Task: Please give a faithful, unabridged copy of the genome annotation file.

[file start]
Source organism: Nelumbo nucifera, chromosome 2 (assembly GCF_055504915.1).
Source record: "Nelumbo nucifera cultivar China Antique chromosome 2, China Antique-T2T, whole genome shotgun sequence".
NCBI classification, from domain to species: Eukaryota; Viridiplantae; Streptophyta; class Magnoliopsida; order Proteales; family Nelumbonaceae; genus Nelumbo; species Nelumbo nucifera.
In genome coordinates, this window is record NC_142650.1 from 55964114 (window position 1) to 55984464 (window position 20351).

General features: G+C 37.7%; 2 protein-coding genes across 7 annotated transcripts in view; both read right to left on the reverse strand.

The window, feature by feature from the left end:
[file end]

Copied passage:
Source organism: Nelumbo nucifera, chromosome 2 (assembly GCF_055504915.1).
Source record: "Nelumbo nucifera cultivar China Antique chromosome 2, China Antique-T2T, whole genome shotgun sequence".
NCBI classification, from domain to species: Eukaryota; Viridiplantae; Streptophyta; class Magnoliopsida; order Proteales; family Nelumbonaceae; genus Nelumbo; species Nelumbo nucifera.
In genome coordinates, this window is record NC_142650.1 from 55964114 (window position 1) to 55984464 (window position 20351).

General features: G+C 37.7%; 2 protein-coding genes across 7 annotated transcripts in view; both read right to left on the reverse strand.

The window, feature by feature from the left end: